CEG also demands a more transparent approach to city arts funding and more diversity among panelists who are the decision makers: “Of all the City Agencies, the Department of Cultural Affairs should be more reflective of the City of New York, which would have a great impact on the way institutions of color are viewed, supported and respected.”

On November 18, 2008, N.Y.C. Cultural Affairs Commissioner Kate D. Levin announced Building Sustainability, a capacity-building grant initiative of DCA's Community Arts Development Program. Supported by the U.S. Department of Housing and Urban Development’s Community Development Block Grant program, the initiative is intended to “strengthen community-based cultural organizations serving the City’s low- and moderate-income communities.” To be eligible for this grant program, cultural groups must have an allocation in the City’s five-year capital budget for FY 2009-13 (that’s 34 City-owned cultural institutions and approximately 200 other cultural facilities throughout the five boroughs) as well as an operating budget of $1,000,000 or less. DCA estimates that each capacity-building project will cost between $15,000 and $35,000. DCA will make an allocation supporting each project with a cap of $30,000 and grantees will pay the balance. Applicants have to show a cash commitment or a letter of support from a “sponsor,” and winning proposals will be carried out through “qualified management consultants” selected by DCA staff.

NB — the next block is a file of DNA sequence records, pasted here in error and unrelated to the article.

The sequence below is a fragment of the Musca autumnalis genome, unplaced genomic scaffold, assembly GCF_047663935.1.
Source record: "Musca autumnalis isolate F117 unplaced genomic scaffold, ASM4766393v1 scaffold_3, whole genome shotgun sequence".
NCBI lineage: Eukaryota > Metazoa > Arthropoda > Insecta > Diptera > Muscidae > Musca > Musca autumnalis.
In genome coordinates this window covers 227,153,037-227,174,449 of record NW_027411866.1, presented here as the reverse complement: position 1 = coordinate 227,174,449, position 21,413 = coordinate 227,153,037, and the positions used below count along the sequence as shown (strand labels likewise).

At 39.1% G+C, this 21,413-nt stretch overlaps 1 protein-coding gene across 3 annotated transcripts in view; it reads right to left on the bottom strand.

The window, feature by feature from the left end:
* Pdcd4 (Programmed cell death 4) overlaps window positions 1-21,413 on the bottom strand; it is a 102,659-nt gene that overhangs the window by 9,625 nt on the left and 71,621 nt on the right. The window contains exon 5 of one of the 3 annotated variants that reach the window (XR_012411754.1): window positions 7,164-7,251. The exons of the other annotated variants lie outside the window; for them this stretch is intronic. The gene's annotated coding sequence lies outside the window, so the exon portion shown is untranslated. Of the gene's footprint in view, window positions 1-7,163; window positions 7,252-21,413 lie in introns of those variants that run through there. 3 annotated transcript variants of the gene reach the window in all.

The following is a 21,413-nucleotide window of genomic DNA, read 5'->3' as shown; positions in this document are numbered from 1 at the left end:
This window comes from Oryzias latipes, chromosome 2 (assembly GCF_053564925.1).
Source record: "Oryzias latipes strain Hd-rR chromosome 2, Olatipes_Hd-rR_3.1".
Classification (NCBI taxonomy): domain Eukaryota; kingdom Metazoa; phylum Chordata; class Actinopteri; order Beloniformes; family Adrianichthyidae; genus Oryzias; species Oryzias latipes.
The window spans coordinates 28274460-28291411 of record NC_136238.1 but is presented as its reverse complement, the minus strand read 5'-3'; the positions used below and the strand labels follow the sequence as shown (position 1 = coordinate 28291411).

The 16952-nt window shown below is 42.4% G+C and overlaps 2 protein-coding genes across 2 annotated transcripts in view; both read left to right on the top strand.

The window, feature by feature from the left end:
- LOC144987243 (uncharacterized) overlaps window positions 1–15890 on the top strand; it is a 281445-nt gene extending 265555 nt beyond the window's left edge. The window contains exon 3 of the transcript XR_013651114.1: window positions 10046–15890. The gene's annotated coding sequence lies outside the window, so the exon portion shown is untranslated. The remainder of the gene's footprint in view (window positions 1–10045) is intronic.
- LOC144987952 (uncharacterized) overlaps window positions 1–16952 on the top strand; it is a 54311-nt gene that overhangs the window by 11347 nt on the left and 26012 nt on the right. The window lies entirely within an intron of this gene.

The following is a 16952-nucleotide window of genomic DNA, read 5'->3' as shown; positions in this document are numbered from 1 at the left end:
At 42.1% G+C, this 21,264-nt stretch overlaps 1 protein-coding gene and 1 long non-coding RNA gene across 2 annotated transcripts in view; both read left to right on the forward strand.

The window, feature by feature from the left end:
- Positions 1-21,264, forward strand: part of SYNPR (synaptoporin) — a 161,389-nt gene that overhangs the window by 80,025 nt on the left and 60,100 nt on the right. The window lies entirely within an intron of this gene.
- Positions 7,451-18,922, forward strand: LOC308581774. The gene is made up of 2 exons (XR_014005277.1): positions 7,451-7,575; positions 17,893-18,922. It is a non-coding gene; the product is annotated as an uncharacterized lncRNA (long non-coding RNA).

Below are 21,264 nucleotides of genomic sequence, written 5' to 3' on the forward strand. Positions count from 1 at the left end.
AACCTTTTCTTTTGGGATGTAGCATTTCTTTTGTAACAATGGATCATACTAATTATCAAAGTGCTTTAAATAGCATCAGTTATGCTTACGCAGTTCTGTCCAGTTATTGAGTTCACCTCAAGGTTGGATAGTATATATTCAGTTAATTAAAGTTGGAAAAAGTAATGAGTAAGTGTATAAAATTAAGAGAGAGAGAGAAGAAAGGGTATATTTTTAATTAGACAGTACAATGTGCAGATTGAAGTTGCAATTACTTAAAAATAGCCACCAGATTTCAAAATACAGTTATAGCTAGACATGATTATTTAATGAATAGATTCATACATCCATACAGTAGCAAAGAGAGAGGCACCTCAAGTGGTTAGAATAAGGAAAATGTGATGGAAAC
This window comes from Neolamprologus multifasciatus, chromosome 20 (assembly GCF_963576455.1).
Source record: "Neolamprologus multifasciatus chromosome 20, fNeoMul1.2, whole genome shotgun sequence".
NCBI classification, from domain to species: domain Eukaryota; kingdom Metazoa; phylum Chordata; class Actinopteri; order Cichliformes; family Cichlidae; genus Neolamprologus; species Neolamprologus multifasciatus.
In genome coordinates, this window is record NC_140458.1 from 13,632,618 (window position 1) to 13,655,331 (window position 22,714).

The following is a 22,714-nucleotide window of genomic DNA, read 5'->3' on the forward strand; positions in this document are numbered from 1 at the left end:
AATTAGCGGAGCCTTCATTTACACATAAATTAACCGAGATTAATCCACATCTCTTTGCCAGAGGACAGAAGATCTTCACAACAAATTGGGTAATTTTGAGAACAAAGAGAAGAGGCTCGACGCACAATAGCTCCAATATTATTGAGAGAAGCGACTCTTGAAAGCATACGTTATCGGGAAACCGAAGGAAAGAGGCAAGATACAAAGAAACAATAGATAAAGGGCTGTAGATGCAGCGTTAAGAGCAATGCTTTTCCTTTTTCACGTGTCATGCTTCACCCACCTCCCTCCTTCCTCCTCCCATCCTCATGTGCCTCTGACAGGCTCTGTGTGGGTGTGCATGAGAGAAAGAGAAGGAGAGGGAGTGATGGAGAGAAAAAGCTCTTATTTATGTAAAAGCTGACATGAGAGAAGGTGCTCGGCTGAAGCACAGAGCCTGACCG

At this writing, there has been no official response from CEG members, but it’s easy to predict that there will be some bumps in the road due to the small size of the grants, the pre-set qualifications and the paternalistic process.